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Causal Agents

Schistosomiasis (Bilharziasis) is caused by some species of blood trematodes (flukes) in the genus Schistosoma. The three main species infecting humans are Schistosoma haematobium, S. japonicum, and S. mansoni. Three other species, more localized geographically, are S. mekongi, S. intercalatum, and S. guineensis (previously considered synonymous with S. intercalatum). There have also been a few reports of hybrid schistosomes of cattle origin (S. haematobium, x S. bovis, x S. curassoni, x S. mattheei) infecting humans. Unlike other trematodes, which are hermaphroditic, Schistosoma spp. are dioecous (individuals of separate sexes).

In addition, other species of schistosomes, which parasitize birds and mammals, can cause cercarial dermatitis in humans but this is clinically distinct from schistosomiasis.

Life Cycle


Schistosoma eggs are eliminated with feces or urine, depending on species image . Under appropriate conditions the eggs hatch and release miracidia image , which swim and penetrate specific snail intermediate hosts image . The stages in the snail include two generations of sporocysts image and the production of cercariae image . Upon release from the snail, the infective cercariae swim, penetrate the skin of the human host image , and shed their forked tails, becoming schistosomulae image . The schistosomulae migrate via venous circulation to lungs, then to the heart, and then develop in the liver, exiting the liver via the portal vein system when mature, imageimage . Male and female adult worms copulate and reside in the mesenteric venules, the location of which varies by species (with some exceptions) image . For instance, S. japonicum is more frequently found in the superior mesenteric veins draining the small intestine image , and S. mansoni occurs more often in the inferior mesenteric veins draining the large intestine image . However, both species can occupy either location and are capable of moving between sites. S. intercalatum and S. guineensis also inhabit the inferior mesenteric plexus but lower in the bowel than S. mansoni. S. haematobium most often inhabitsin the vesicular and pelvic venous plexus of the bladder image , but it can also be found in the rectal venules. The females (size ranges from 7–28 mm, depending on species) deposit eggs in the small venules of the portal and perivesical systems. The eggs are moved progressively toward the lumen of the intestine (S. mansoni,S. japonicum, S. mekongi, S. intercalatum/guineensis) and of the bladder and ureters (S. haematobium), and are eliminated with feces or urine, respectively image .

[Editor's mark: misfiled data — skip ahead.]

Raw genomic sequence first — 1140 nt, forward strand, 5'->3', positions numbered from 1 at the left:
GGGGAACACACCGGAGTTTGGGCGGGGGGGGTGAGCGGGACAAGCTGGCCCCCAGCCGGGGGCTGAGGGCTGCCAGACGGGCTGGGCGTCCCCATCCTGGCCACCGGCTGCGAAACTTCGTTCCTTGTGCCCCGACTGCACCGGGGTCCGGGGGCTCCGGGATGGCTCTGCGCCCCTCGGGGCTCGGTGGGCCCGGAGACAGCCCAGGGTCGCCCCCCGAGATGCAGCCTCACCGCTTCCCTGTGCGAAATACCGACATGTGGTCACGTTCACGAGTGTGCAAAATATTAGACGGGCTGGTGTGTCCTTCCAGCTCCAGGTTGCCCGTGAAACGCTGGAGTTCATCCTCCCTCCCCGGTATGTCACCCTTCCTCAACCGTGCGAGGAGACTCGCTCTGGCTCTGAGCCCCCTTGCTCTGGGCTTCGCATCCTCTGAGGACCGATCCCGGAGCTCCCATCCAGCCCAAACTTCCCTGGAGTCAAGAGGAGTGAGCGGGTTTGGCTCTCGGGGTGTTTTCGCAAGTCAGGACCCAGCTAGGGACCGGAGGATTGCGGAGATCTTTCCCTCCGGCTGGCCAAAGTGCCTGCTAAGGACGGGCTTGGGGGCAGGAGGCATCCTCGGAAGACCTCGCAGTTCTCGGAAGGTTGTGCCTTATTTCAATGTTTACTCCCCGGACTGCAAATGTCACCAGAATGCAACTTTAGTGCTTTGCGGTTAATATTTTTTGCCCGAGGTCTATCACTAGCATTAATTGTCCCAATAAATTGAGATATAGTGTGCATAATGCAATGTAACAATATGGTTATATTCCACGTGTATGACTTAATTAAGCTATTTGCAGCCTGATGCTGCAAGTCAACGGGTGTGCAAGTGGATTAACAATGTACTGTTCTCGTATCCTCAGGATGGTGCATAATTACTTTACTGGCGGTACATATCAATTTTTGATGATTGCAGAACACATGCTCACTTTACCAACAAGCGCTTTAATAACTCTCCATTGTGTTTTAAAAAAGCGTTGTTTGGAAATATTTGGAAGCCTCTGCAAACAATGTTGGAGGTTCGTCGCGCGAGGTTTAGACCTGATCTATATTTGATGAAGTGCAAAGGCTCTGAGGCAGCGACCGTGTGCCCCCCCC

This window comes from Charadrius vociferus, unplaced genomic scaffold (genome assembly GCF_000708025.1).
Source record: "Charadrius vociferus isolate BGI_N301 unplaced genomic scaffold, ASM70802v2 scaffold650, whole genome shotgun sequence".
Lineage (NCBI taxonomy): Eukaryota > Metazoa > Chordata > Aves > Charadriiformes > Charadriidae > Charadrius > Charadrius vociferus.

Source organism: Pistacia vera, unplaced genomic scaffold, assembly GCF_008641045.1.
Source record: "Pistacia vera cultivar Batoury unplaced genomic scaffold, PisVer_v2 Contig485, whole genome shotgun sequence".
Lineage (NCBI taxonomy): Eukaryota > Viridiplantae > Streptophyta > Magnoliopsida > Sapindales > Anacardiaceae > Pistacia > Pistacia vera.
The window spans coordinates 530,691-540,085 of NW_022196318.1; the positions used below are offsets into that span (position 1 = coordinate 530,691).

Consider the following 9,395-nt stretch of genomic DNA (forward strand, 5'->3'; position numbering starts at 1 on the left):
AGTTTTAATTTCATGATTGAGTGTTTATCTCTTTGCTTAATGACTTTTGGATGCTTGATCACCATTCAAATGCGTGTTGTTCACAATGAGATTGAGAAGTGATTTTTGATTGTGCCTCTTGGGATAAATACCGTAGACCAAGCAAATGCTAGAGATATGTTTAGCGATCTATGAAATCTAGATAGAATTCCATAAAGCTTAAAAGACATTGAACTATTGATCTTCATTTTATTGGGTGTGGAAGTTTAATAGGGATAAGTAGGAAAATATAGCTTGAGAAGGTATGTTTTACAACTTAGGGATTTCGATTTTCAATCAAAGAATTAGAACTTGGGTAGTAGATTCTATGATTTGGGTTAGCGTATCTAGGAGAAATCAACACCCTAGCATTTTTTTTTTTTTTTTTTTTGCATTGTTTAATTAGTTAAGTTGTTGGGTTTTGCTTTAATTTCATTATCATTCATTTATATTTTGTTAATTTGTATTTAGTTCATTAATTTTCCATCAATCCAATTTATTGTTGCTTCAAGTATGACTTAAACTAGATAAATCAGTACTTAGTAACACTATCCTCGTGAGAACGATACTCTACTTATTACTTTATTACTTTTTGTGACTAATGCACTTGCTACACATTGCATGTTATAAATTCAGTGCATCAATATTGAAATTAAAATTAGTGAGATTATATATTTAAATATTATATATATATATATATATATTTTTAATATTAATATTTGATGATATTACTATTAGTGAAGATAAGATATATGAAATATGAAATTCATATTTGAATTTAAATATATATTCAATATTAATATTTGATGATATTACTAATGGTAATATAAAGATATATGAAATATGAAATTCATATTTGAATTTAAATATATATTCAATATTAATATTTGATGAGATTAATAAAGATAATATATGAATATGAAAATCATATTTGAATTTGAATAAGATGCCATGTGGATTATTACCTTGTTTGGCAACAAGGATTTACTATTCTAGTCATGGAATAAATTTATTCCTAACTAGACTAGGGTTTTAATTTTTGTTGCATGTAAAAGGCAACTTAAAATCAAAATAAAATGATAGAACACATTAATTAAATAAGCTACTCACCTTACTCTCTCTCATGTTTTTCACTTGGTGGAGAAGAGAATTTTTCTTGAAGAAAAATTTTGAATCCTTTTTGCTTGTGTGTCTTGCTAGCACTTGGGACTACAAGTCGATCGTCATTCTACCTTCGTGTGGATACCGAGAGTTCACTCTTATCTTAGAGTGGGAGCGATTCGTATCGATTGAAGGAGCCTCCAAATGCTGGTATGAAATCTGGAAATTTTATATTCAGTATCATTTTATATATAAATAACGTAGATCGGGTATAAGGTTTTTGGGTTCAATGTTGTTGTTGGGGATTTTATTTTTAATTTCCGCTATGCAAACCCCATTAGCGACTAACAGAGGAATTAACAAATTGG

Various animals such as cattle, dogs, cats, rodents, pigs, horses, and goats, serve as reservoirs for S. japonicum, and dogs for S. mekongi. S. mansoni is also frequently recovered from wild primates in endemic areas but is considered primarily a human parasite and not a zoonosis.

Intermediate hosts are snails of the genera Biomphalaria, (S. mansoni), Oncomelania (S. japonicum), Bulinus (S. haematobium, S. intercalatum, S. guineensis). The only known intermediate host for S. mekongi is Neotricula aperta.

Geographic Distribution

Schistosoma mansoni is found primarily across sub-Saharan Africa and some South American countries (Brazil, Venezuela, Suriname) and the Caribbean, with sporadic reports in the Arabian Peninsula.

S. haematobium is found in Africa and pockets of the Middle East.

S. japonicum is found in China, the Philippines, and Sulawesi. Despite its name, it has long been eliminated from Japan.

The other, less common human-infecting species have relatively restricted geographic ranges. S. mekongi occurs focally in parts of Cambodia and Laos. S. intercalatum has only been found in the Democratic Republic of the Congo; S. guineensis is found in West Africa. Instances of infections with hybrid/introgressed Schistosoma (S. haematobium x S. bovis, x S. curassoni, x S. mattheei) have occurred in Corsica, France, and some West African countries.

Symptoms of schistosomiasis are not caused by the worms themselves but by the body’s reaction to the eggs. Many infections are asymptomatic. A local cutaneous hypersensitivity reaction following skin penetration by cercariae may occur and appears as small, itchy maculopapular lesions. Acute schistosomiasis (Katayama fever) is a systemic hypersensitivity reaction that may occur weeks after the initial infection, especially by S. mansoni and S. japonicum. Manifestations include systemic symptoms/signs including fever, cough, abdominal pain, diarrhea, hepatosplenomegaly, and eosinophilia.

Occasionally, Schistosoma infections may lead to central nervous system lesions. Cerebral granulomatous disease may be caused by ectopic S. japonicum eggs in the brain, and granulomatous lesions around ectopic eggs in the spinal cord may occur in S. mansoni and S. haematobium infections. Continuing infection may cause granulomatous reactions and fibrosis in the affected organs (e.g., liver and spleen) with associated signs/symptoms.

Pathology associated with S. mansoni and S. japonicum schistosomiasis includes various hepatic complications from inflammation and granulomatous reactions, and occasional embolic egg granulomas in brain or spinal cord. Pathology of S. haematobium schistosomiasis includes hematuria, scarring, calcification, squamous cell carcinoma, and occasional embolic egg granulomas in brain or spinal cord.